Pandey’s ability (like the critic TG Vaidyanathan) to both love umbrellas and to love getting wet in the rain makes her online personality a particularly Indian one. The model who made it on social media before Pandey even arrived was Sherlyn Chopra – she was tweeting images with full frontal nudity before she stopped being active on Twitter in 2010.
Meanwhile, Pandey has continued playing the very particular role that she knows her fans want her to play. She is the one who is in control in this never-ending conversation with her tweethearts, while creating the illusion of subservience.
While Pandey’s older brother and younger sister understand where she comes from, her mother isn’t a huge fan. Whenever she posts a provocative picture, the dinner table conversation with her mum is a bit awkward, she says. “She will be like, ‘You did it again! You did it again, Poonam, I saw! I told you not to do that! Kabhi sudhroge?’ They have to accept the fact that yeh ladki kabhi nahin sudharne waali.” Pandey doesn’t think that she crosses any moral lines to deserve being reprimanded like that. But if she did manage to explain her moral line of no-nudity and entertainment to her mother, “toh gaaliyaan aur zyaada badh jaayegi!” Quoting her mum is one of the few times she refers to herself by her first name – otherwise, it is usually the first person pronoun or ‘Poonam Pandey’.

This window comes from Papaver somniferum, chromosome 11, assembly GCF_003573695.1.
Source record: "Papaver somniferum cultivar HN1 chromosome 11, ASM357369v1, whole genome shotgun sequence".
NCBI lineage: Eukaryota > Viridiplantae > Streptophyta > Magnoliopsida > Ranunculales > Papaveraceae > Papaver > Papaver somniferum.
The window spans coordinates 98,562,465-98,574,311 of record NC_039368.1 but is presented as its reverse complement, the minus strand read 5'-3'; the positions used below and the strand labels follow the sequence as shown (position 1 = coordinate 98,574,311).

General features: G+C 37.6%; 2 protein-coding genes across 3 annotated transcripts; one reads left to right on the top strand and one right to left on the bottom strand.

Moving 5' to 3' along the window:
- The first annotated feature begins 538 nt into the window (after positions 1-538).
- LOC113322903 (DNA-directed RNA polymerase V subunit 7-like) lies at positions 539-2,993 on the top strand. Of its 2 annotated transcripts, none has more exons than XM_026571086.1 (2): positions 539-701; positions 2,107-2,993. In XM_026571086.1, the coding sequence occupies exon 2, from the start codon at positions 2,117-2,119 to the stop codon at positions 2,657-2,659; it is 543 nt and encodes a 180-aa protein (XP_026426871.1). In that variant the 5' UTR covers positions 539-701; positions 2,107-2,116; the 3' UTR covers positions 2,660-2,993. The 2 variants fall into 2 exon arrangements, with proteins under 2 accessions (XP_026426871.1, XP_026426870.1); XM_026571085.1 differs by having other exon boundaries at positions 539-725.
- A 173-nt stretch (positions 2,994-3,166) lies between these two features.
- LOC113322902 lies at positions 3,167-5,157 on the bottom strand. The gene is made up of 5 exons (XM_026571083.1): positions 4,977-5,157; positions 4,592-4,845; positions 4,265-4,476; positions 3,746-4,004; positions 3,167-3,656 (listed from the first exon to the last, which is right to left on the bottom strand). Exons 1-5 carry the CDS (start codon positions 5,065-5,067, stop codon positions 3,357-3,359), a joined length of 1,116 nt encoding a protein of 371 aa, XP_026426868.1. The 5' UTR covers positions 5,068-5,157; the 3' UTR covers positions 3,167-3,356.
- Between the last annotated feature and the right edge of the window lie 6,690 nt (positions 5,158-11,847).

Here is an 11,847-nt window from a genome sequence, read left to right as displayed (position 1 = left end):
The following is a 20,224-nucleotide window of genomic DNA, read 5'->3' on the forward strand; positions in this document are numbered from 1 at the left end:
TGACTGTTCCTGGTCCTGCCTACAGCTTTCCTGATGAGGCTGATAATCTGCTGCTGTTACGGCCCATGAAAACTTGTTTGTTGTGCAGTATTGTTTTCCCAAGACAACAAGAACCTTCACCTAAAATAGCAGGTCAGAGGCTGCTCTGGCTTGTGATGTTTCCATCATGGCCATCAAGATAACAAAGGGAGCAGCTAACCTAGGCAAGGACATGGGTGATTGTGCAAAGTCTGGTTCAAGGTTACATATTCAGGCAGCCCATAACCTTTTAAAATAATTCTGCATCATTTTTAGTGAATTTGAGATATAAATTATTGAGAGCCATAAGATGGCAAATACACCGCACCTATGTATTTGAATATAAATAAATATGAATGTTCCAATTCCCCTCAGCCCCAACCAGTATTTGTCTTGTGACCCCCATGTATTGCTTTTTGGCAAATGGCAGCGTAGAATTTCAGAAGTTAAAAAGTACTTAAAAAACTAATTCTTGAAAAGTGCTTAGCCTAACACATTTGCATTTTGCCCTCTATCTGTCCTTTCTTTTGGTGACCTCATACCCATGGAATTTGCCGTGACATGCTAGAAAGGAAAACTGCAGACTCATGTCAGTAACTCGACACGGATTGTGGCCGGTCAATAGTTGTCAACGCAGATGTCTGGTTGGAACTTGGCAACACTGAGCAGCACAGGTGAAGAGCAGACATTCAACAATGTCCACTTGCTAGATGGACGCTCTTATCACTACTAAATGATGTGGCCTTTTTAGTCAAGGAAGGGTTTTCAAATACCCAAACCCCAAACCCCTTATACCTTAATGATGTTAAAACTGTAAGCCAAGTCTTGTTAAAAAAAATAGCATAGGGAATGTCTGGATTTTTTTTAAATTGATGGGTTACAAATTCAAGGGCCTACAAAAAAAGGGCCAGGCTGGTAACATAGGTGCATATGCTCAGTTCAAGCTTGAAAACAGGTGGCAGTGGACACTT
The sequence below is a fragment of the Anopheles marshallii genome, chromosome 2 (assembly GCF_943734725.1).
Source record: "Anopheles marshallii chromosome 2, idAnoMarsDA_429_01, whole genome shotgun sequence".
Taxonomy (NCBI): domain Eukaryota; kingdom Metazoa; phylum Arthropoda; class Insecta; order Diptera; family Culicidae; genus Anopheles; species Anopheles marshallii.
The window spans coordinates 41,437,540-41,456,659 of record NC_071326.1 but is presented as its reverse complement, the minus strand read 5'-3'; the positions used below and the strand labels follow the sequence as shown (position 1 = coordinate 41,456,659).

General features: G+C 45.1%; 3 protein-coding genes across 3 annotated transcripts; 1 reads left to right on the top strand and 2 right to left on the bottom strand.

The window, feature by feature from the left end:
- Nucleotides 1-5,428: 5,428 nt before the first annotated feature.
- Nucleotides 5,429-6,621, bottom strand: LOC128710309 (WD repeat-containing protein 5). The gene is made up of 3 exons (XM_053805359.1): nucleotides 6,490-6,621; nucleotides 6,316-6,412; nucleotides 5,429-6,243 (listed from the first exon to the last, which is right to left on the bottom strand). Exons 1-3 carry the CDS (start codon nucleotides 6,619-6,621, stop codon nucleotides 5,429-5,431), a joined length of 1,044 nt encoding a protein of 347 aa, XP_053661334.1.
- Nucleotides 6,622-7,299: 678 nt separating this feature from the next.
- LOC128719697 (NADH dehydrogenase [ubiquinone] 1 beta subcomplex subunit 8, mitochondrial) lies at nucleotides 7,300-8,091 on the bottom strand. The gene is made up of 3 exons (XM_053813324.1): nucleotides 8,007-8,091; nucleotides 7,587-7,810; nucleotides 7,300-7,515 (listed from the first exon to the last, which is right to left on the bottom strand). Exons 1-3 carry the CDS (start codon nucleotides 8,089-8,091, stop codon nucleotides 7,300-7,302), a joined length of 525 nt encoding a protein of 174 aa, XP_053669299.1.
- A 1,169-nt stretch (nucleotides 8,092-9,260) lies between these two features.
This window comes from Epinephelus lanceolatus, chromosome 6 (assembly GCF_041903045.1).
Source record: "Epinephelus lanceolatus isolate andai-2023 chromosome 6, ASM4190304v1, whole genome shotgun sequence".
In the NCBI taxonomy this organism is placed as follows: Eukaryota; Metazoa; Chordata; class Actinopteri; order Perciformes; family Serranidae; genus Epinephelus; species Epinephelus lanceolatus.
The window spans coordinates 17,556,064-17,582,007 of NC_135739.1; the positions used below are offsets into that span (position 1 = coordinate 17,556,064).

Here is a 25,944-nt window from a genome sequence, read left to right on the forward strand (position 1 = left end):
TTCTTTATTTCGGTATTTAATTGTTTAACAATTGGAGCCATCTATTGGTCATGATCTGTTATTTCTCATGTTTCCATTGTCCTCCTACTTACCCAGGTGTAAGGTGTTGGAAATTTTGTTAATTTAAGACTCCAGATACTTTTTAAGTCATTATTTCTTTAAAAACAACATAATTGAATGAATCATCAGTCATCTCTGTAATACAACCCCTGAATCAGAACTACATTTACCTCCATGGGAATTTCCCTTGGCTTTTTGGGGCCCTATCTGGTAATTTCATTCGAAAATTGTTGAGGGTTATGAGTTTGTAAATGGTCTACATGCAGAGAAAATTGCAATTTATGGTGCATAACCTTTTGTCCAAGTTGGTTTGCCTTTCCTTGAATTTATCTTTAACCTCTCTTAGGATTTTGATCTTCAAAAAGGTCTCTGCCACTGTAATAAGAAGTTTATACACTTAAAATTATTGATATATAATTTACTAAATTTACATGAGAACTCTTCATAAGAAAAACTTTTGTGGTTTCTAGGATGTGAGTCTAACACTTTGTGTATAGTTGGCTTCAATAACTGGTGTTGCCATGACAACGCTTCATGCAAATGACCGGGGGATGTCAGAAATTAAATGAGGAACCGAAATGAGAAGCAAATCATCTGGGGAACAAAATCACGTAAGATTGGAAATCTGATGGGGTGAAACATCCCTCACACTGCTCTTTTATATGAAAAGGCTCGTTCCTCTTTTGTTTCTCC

“You keep quiet, they will calm down and then do it again and phir drama. Stick to the plan and keep quiet, is my motto.” When at home, she prefers to keep the entertainer Poonam Pandey and the family Poonam Pandey separate, and soon enough, she thinks, the drama will recede and her family will get used to it. “I think it’s okay to be living in this duality. After all, it is your family. What your profession is should be kept separate, you can’t put family and profession together.”
I return to the subject of her selfies, and ask her if she thinks she becomes a different person when she clicks them. She is quick to say, “I am the same way everywhere. I don’t know why I said I’m a different person at home.” The only place where she admits to being a different person is when she is shooting.
We wrap up the interview. I pack my notepad and Dictaphone and turn to leave. She hasn’t had anything to eat all day and asks Medhekar to get her lunch as she pushes back into the chair and tilts it back and forth.
First published on Yahoo! Originals.